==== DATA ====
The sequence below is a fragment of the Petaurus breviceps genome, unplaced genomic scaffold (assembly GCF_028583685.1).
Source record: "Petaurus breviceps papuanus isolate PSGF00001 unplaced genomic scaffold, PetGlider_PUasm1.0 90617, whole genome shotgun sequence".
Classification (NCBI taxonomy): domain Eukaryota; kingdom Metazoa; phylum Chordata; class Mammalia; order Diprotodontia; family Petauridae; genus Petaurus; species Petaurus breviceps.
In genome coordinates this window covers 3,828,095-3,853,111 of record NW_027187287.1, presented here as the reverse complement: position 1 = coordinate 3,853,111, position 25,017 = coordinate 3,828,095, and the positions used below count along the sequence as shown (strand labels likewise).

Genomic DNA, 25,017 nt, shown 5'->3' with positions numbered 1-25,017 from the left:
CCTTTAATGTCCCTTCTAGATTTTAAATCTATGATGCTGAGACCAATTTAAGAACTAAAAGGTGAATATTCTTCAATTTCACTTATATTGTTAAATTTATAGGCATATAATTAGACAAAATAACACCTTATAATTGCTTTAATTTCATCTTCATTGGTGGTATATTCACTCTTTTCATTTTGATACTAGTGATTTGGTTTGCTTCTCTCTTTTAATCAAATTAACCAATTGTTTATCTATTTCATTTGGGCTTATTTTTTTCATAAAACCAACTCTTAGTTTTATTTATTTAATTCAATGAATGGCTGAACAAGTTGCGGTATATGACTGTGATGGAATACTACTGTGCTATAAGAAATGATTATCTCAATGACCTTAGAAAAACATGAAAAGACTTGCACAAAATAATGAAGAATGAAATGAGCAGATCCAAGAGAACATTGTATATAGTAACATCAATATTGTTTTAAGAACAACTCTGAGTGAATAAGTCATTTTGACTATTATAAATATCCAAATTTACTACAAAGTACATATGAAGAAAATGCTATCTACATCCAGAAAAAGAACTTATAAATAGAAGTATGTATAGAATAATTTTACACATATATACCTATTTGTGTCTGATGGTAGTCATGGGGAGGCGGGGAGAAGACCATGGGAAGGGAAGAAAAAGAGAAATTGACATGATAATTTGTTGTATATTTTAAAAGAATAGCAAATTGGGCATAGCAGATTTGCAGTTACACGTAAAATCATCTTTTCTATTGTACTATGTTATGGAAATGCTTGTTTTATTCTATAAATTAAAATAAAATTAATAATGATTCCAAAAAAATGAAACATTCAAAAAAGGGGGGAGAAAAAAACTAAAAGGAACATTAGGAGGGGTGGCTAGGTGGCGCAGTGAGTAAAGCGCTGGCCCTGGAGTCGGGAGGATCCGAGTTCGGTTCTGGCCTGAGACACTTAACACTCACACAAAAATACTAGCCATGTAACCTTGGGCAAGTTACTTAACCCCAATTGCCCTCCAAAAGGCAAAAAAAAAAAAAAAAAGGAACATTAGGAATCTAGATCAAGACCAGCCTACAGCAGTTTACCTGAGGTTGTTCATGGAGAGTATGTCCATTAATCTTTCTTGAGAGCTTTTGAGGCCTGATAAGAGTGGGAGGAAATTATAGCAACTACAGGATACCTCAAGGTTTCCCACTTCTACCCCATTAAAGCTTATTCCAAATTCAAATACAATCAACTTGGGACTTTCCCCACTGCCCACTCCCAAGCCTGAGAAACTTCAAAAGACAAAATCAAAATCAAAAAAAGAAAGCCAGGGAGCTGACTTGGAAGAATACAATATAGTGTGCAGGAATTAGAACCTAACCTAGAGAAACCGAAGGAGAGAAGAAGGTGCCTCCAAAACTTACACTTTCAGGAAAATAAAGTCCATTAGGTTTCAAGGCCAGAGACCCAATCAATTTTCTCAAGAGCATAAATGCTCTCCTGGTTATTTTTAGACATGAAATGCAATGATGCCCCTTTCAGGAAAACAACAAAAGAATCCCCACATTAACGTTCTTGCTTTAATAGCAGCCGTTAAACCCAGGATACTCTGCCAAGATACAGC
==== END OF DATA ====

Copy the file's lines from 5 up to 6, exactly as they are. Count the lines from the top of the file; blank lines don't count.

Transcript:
Genomic DNA, 25,017 nt, shown 5'->3' with positions numbered 1-25,017 from the left:
CCTTTAATGTCCCTTCTAGATTTTAAATCTATGATGCTGAGACCAATTTAAGAACTAAAAGGTGAATATTCTTCAATTTCACTTATATTGTTAAATTTATAGGCATATAATTAGACAAAATAACACCTTATAATTGCTTTAATTTCATCTTCATTGGTGGTATATTCACTCTTTTCATTTTGATACTAGTGATTTGGTTTGCTTCTCTCTTTTAATCAAATTAACCAATTGTTTATCTATTTCATTTGGGCTTATTTTTTTCATAAAACCAACTCTTAGTTTTATTTATTTAATTCAATGAATGGCTGAACAAGTTGCGGTATATGACTGTGATGGAATACTACTGTGCTATAAGAAATGATTATCTCAATGACCTTAGAAAAACATGAAAAGACTTGCACAAAATAATGAAGAATGAAATGAGCAGATCCAAGAGAACATTGTATATAGTAACATCAATATTGTTTTAAGAACAACTCTGAGTGAATAAGTCATTTTGACTATTATAAATATCCAAATTTACTACAAAGTACATATGAAGAAAATGCTATCTACATCCAGAAAAAGAACTTATAAATAGAAGTATGTATAGAATAATTTTACACATATATACCTATTTGTGTCTGATGGTAGTCATGGGGAGGCGGGGAGAAGACCATGGGAAGGGAAGAAAAAGAGAAATTGACATGATAATTTGTTGTATATTTTAAAAGAATAGCAAATTGGGCATAGCAGATTTGCAGTTACACGTAAAATCATCTTTTCTATTGTACTATGTTATGGAAATGCTTGTTTTATTCTATAAATTAAAATAAAATTAATAATGATTCCAAAAAAATGAAACATTCAAAAAAGGGGGGAGAAAAAAACTAAAAGGAACATTAGGAGGGGTGGCTAGGTGGCGCAGTGAGTAAAGCGCTGGCCCTGGAGTCGGGAGGATCCGAGTTCGGTTCTGGCCTGAGACACTTAACACTCACACAAAAATACTAGCCATGTAACCTTGGGCAAGTTACTTAACCCCAATTGCCCTCCAAAAGGCAAAAAAAAAAAAAAAAAGGAACATTAGGAATCTAGATCAAGACCAGCCTACAGCAGTTTACCTGAGGTTGTTCATGGAGAGTATGTCCATTAATCTTTCTTGAGAGCTTTTGAGGCCTGATAAGAGTGGGAGGAAATTATAGCAACTACAGGATACCTCAAGGTTTCCCACTTCTACCCCATTAAAGCTTATTCCAAATTCAAATACAATCAACTTGGGACTTTCCCCACTGCCCACTCCCAAGCCTGAGAAACTTCAAAAGACAAAATCAAAATCAAAAAAAGAAAGCCAGGGAGCTGACTTGGAAGAATACAATATAGTGTGCAGGAATTAGAACCTAACCTAGAGAAACCGAAGGAGAGAAGAAGGTGCCTCCAAAACTTACACTTTCAGGAAAATAAAGTCCATTAGGTTTCAAGGCCAGAGACCCAATCAATTTTCTCAAGAGCATAAATGCTCTCCTGGTTATTTTTAGACATGAAATGCAATGATGCCCCTTTCAGGAAAACAACAAAAGAATCCCCACATTAACGTTCTTGCTTTAATAGCAGCCGTTAAACCCAGGATACTCTGCCAAGATACAGC